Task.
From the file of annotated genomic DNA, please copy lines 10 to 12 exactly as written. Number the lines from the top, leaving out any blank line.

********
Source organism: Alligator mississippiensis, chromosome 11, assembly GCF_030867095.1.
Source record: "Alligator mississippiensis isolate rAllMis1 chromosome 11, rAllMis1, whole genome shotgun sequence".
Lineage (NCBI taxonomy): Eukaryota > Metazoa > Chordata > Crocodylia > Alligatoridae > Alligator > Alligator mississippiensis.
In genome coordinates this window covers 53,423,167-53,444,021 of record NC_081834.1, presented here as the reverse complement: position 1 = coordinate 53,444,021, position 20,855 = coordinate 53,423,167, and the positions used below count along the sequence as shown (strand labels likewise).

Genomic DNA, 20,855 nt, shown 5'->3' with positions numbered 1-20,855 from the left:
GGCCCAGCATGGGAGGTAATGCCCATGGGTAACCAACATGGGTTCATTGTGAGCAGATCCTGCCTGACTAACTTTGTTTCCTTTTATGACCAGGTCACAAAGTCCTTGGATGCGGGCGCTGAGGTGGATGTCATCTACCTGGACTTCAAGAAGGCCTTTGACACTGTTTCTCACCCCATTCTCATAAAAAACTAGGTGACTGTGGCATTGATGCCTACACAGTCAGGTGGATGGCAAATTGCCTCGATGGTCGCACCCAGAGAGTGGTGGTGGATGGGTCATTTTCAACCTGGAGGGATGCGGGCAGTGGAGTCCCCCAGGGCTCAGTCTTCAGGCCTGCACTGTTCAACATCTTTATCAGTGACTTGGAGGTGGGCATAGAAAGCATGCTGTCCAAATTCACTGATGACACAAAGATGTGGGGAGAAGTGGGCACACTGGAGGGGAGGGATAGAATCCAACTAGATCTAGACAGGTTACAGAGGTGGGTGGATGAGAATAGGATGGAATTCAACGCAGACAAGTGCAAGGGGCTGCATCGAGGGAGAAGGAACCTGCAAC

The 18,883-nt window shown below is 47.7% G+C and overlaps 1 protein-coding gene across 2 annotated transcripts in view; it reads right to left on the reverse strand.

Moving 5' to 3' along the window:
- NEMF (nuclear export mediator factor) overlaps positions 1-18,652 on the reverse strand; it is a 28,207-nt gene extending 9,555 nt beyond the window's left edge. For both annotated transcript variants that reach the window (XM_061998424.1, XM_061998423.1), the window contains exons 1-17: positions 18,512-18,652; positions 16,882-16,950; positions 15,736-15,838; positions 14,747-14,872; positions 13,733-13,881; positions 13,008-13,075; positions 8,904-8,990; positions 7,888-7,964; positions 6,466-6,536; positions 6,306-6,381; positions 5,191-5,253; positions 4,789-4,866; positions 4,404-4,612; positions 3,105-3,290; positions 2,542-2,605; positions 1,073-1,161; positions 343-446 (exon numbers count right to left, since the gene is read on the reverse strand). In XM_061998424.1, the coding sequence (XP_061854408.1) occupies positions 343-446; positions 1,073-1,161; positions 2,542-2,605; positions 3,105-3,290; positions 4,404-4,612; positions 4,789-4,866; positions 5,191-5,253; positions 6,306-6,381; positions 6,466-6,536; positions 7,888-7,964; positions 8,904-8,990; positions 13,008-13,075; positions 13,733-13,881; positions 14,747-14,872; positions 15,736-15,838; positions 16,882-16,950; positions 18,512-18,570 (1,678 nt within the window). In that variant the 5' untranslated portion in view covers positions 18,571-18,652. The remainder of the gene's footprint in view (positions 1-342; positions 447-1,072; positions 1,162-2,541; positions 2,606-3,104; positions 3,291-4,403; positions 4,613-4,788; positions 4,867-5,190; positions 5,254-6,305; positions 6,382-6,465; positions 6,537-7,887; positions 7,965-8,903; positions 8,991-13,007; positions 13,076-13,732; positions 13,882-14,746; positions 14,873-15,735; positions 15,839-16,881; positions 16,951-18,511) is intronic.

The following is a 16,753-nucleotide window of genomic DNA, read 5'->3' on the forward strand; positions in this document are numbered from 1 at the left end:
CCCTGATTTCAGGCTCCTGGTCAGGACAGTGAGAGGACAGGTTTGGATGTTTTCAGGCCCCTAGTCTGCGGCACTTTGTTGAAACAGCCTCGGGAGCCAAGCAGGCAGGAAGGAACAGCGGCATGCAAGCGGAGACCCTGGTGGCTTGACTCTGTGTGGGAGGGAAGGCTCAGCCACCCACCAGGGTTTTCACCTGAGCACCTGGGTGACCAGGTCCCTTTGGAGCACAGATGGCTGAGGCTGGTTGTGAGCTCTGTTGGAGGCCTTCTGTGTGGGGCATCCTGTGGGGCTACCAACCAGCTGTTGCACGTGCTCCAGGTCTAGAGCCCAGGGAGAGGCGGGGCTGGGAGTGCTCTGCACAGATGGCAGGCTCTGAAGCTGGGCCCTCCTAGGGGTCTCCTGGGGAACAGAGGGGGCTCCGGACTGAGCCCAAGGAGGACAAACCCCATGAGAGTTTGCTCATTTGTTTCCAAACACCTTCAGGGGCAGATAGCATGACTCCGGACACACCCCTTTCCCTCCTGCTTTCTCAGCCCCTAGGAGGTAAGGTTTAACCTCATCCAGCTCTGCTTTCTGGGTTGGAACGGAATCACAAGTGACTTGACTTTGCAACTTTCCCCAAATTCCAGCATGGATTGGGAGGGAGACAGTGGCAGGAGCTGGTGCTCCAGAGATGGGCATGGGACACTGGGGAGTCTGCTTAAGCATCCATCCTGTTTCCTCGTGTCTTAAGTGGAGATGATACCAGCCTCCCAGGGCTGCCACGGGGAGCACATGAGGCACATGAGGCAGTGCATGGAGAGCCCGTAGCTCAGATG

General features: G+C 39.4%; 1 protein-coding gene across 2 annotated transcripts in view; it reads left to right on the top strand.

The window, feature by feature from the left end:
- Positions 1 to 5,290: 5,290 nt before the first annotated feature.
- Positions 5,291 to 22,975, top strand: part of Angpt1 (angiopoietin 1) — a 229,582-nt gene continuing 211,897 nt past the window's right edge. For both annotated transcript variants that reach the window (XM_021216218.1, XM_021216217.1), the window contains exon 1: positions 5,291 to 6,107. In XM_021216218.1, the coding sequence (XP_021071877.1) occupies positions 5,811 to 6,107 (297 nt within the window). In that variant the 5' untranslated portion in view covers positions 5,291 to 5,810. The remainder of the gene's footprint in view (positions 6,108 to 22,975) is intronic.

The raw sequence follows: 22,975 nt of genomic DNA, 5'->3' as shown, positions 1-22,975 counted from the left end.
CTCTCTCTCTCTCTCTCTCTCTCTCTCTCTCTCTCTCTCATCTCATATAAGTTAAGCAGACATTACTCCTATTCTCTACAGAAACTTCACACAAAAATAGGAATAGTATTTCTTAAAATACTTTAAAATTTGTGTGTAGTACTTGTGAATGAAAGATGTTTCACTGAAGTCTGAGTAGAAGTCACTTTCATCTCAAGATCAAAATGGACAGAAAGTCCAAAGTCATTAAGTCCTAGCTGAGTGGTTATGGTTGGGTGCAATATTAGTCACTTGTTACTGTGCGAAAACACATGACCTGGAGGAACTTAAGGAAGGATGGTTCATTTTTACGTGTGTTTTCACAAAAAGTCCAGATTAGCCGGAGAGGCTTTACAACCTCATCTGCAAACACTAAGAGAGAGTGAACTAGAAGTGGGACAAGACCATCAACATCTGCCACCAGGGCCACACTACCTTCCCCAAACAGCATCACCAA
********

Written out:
The following is a 16,753-nucleotide window of genomic DNA, read 5'->3' on the forward strand; positions in this document are numbered from 1 at the left end:
CCCTGATTTCAGGCTCCTGGTCAGGACAGTGAGAGGACAGGTTTGGATGTTTTCAGGCCCCTAGTCTGCGGCACTTTGTTGAAACAGCCTCGGGAGCCAAGCAGGCAGGAAGGAACAGCGGCATGCAAGCGGAGACCCTGGTGGCTTGACTCTGTGTGGGAGGGAAGGCTCAGCCACCCACCAGGGTTTTCACCTGAGCACCTGGGTGACCAGGTCCCTTTGGAGCACAGATGGCTGAGGCTGGTTGTGAGCTCTGTTGGAGGCCTTCTGTGTGGGGCATCCTGTGGGGCTACCAACCAGCTGTTGCACGTGCTCCAGGTCTAGAGCCCAGGGAGAGGCGGGGCTGGGAGTGCTCTGCACAGATGGCAGGCTCTGAAGCTGGGCCCTCCTAGGGGTCTCCTGGGGAACAGAGGGGGCTCCGGACTGAGCCCAAGGAGGACAAACCCCATGAGAGTTTGCTCATTTGTTTCCAAACACCTTCAGGGGCAGATAGCATGACTCCGGACACACCCCTTTCCCTCCTGCTTTCTCAGCCCCTAGGAGGTAAGGTTTAACCTCATCCAGCTCTGCTTTCTGGGTTGGAACGGAATCACAAGTGACTTGACTTTGCAACTTTCCCCAAATTCCAGCATGGATTGGGAGGGAGACAGTGGCAGGAGCTGGTGCTCCAGAGATGGGCATGGGACACTGGGGAGTCTGCTTAAGCATCCATCCTGTTTCCTCGTGTCTTAAGTGGAGATGATACCAGCCTCCCAGGGCTGCCACGGGGAGCACATGAGGCACATGAGGCAGTGCATGGAGAGCCCGTAGCTCAGATG

General features: G+C 39.4%; 1 protein-coding gene across 2 annotated transcripts in view; it reads left to right on the top strand.